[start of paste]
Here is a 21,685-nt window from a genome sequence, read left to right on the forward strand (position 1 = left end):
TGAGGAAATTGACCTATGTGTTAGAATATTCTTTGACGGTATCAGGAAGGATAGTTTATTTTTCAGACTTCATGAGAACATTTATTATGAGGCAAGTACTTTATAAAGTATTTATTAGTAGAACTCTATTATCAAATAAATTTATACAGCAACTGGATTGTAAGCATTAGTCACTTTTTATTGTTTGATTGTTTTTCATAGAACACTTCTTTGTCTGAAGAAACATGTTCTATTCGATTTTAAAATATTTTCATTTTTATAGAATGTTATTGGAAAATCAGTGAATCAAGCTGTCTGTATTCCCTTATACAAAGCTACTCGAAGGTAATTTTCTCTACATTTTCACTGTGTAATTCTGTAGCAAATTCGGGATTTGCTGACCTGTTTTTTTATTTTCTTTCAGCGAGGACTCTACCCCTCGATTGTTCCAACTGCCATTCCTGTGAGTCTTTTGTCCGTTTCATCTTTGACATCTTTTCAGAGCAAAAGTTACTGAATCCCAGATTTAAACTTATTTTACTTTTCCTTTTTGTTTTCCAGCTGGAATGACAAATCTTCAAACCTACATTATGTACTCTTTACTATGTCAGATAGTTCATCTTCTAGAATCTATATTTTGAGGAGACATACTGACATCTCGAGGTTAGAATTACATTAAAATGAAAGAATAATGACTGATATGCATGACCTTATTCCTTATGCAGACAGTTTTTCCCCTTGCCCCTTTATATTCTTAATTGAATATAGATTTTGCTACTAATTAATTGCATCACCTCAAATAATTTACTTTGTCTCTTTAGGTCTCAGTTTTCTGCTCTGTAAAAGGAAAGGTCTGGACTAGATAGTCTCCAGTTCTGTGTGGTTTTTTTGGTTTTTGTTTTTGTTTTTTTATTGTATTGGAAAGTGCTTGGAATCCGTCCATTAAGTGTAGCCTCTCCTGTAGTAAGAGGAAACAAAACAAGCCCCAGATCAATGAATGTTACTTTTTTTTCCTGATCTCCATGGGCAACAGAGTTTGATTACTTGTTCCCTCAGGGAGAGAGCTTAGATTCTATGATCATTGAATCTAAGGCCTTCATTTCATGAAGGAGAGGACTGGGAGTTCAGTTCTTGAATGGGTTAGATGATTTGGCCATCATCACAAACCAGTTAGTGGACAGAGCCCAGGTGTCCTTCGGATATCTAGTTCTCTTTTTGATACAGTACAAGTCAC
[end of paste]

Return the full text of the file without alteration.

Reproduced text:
Here is a 21,685-nt window from a genome sequence, read left to right on the forward strand (position 1 = left end):
TGAGGAAATTGACCTATGTGTTAGAATATTCTTTGACGGTATCAGGAAGGATAGTTTATTTTTCAGACTTCATGAGAACATTTATTATGAGGCAAGTACTTTATAAAGTATTTATTAGTAGAACTCTATTATCAAATAAATTTATACAGCAACTGGATTGTAAGCATTAGTCACTTTTTATTGTTTGATTGTTTTTCATAGAACACTTCTTTGTCTGAAGAAACATGTTCTATTCGATTTTAAAATATTTTCATTTTTATAGAATGTTATTGGAAAATCAGTGAATCAAGCTGTCTGTATTCCCTTATACAAAGCTACTCGAAGGTAATTTTCTCTACATTTTCACTGTGTAATTCTGTAGCAAATTCGGGATTTGCTGACCTGTTTTTTTATTTTCTTTCAGCGAGGACTCTACCCCTCGATTGTTCCAACTGCCATTCCTGTGAGTCTTTTGTCCGTTTCATCTTTGACATCTTTTCAGAGCAAAAGTTACTGAATCCCAGATTTAAACTTATTTTACTTTTCCTTTTTGTTTTCCAGCTGGAATGACAAATCTTCAAACCTACATTATGTACTCTTTACTATGTCAGATAGTTCATCTTCTAGAATCTATATTTTGAGGAGACATACTGACATCTCGAGGTTAGAATTACATTAAAATGAAAGAATAATGACTGATATGCATGACCTTATTCCTTATGCAGACAGTTTTTCCCCTTGCCCCTTTATATTCTTAATTGAATATAGATTTTGCTACTAATTAATTGCATCACCTCAAATAATTTACTTTGTCTCTTTAGGTCTCAGTTTTCTGCTCTGTAAAAGGAAAGGTCTGGACTAGATAGTCTCCAGTTCTGTGTGGTTTTTTTGGTTTTTGTTTTTGTTTTTTTATTGTATTGGAAAGTGCTTGGAATCCGTCCATTAAGTGTAGCCTCTCCTGTAGTAAGAGGAAACAAAACAAGCCCCAGATCAATGAATGTTACTTTTTTTTCCTGATCTCCATGGGCAACAGAGTTTGATTACTTGTTCCCTCAGGGAGAGAGCTTAGATTCTATGATCATTGAATCTAAGGCCTTCATTTCATGAAGGAGAGGACTGGGAGTTCAGTTCTTGAATGGGTTAGATGATTTGGCCATCATCACAAACCAGTTAGTGGACAGAGCCCAGGTGTCCTTCGGATATCTAGTTCTCTTTTTGATACAGTACAAGTCAC